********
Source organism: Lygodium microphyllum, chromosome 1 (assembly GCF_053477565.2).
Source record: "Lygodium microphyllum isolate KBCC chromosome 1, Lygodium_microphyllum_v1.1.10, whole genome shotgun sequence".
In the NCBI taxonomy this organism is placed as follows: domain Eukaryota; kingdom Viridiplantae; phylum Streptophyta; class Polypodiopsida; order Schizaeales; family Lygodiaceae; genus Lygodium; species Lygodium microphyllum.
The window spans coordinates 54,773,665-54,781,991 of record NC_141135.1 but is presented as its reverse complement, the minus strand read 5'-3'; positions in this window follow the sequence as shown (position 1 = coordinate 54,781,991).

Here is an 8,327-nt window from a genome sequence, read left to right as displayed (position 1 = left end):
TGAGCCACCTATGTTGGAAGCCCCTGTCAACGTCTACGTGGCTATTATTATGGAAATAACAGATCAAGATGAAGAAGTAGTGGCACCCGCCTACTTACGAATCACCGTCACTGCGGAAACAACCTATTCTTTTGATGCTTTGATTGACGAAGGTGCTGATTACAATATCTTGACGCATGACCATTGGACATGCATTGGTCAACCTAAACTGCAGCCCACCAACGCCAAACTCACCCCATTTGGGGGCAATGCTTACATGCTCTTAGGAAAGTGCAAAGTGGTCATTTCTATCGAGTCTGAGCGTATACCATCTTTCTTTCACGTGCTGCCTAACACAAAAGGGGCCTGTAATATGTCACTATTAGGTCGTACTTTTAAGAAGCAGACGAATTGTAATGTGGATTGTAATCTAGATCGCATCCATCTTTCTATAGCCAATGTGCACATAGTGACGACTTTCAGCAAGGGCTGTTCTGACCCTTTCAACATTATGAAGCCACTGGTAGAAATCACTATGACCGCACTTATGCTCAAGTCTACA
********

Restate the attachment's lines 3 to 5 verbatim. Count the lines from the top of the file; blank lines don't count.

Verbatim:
In the NCBI taxonomy this organism is placed as follows: domain Eukaryota; kingdom Viridiplantae; phylum Streptophyta; class Polypodiopsida; order Schizaeales; family Lygodiaceae; genus Lygodium; species Lygodium microphyllum.
The window spans coordinates 54,773,665-54,781,991 of record NC_141135.1 but is presented as its reverse complement, the minus strand read 5'-3'; positions in this window follow the sequence as shown (position 1 = coordinate 54,781,991).

Here is an 8,327-nt window from a genome sequence, read left to right as displayed (position 1 = left end):